Before I continue, I’m going do this:
SPOILER WARNING!! GO WATCH THIS FILM BEFORE CONTINUING!!
Blade Runner is almost utterly singular in its place in filmdom. Originally based on Philip K. Dick’s novel Do Androids Dream of Electric Sheep? and directed by Ridley Scott, it is a text of vast thematic scope; a piece of art of incredible conceptual design; a nightmare of production problems; polarising like almost none other.
There are perhaps only a handful of films in the world that are simultaneously regarded as both over-rated and under-rated, but Blade Runner is most certainly one of them, if not the definition of the type.
Rutger Hauer also represents different things to different people. To some, he’s the dangerous man wandering the American highways from The Hitcher. To others, he’s the US version of Japan’s blind swordsman Zatoichi from Blind Fury. Others may think of him as the knight/wolf from Ladyhawke. And a few may just know him as a pint of Guinness (Google that if you’ve no idea what I’m talking about). However, when all is said and done, Rutger Hauer’s cinematic legacy will forever be defined by one character: the murderous rogue replicant, Roy Batty.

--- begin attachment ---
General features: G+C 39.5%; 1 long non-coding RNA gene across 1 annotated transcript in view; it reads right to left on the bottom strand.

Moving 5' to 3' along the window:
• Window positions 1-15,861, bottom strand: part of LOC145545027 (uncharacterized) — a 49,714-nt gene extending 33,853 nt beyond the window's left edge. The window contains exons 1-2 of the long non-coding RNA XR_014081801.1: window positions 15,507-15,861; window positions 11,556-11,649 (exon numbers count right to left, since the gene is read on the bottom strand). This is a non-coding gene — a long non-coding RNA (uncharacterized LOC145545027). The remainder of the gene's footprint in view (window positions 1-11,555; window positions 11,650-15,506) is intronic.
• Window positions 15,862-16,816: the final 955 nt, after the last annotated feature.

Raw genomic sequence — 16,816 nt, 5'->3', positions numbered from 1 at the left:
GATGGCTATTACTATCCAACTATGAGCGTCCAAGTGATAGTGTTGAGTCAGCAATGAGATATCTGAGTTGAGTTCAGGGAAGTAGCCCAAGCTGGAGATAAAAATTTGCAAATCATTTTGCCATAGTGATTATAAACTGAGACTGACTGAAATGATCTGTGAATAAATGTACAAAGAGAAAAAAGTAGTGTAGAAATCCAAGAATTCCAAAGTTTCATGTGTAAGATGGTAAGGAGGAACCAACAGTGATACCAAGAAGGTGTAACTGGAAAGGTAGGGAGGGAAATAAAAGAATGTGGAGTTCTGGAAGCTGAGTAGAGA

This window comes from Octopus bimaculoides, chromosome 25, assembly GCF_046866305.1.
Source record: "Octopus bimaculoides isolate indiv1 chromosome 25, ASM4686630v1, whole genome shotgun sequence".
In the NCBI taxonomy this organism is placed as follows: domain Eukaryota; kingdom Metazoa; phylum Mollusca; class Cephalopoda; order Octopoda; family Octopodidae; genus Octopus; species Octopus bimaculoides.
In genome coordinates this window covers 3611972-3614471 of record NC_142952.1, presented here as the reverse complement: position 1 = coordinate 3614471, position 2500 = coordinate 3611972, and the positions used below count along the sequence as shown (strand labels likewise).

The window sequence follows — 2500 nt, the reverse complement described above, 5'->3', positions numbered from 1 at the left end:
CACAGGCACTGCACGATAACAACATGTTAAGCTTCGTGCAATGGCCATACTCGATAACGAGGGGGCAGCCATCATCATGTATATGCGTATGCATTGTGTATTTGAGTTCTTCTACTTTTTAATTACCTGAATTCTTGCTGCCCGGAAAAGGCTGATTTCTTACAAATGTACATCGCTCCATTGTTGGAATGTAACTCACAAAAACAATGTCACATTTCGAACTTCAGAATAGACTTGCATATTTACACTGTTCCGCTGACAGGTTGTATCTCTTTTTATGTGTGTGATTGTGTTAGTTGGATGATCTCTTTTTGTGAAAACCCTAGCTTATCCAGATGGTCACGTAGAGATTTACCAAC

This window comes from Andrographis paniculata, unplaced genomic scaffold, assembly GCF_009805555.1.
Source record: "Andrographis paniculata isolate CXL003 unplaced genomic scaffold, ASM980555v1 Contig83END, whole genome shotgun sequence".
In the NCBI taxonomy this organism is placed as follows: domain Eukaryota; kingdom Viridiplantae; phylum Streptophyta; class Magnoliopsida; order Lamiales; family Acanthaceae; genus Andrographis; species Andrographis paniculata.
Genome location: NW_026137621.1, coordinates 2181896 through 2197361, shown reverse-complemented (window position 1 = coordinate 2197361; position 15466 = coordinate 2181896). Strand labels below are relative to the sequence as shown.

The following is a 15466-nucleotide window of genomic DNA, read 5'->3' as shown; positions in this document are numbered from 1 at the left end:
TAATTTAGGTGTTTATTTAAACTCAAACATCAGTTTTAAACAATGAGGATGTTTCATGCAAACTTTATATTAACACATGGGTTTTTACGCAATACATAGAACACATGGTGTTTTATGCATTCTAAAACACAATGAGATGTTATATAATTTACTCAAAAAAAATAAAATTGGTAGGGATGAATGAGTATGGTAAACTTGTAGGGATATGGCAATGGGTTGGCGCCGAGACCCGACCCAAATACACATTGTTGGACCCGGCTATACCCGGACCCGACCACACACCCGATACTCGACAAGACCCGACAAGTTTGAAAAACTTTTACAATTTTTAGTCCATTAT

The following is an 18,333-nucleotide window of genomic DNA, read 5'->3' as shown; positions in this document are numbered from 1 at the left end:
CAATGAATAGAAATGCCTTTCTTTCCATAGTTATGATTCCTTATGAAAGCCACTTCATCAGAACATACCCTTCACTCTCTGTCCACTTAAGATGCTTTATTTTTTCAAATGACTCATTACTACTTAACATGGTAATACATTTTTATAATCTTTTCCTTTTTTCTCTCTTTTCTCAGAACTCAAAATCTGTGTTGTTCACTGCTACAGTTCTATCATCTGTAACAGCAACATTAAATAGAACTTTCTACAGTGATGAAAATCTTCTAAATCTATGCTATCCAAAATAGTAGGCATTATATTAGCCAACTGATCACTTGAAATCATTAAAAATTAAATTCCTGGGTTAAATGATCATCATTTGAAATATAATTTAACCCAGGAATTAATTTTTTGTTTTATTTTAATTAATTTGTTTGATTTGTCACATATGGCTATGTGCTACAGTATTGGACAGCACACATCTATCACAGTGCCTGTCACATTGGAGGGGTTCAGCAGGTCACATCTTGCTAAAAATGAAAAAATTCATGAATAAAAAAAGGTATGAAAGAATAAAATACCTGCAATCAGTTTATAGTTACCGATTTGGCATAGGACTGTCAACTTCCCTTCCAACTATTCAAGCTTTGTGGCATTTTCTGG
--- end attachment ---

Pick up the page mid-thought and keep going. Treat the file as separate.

The end of Roy’s life is a beautifully fragile moment, perhaps made all the more so by its placement in this environment of constant rain, darkness and gloom. At the moment of his demise, Roy delivers a delicate reflection on what it means to die, that it isn’t just a shift in physical state, but a loss of everything that you have accumulated in your experience of life. It’s achingly sad… but Roy smiles faintly through it. In this gentle moment, played perfectly by Hauer, he acknowledges that to lose all of these small pieces of existence means that he had to be part of them… Roy Batty had life.
Setting the scene: Deckard and Roy are now nearly at their end. Deckard is trying to outrun the rogue replicant, who chases him the roof of the building. In a bid to get away, Deckard attempts to leap to another roof, but falls short and now clings for dear life from protruding girder. Roy, observing the fate of his hunter/prey, makes the leap and saves Deckard’s life, which will cost him his own. Roy’s death now imminent, he considers his fate…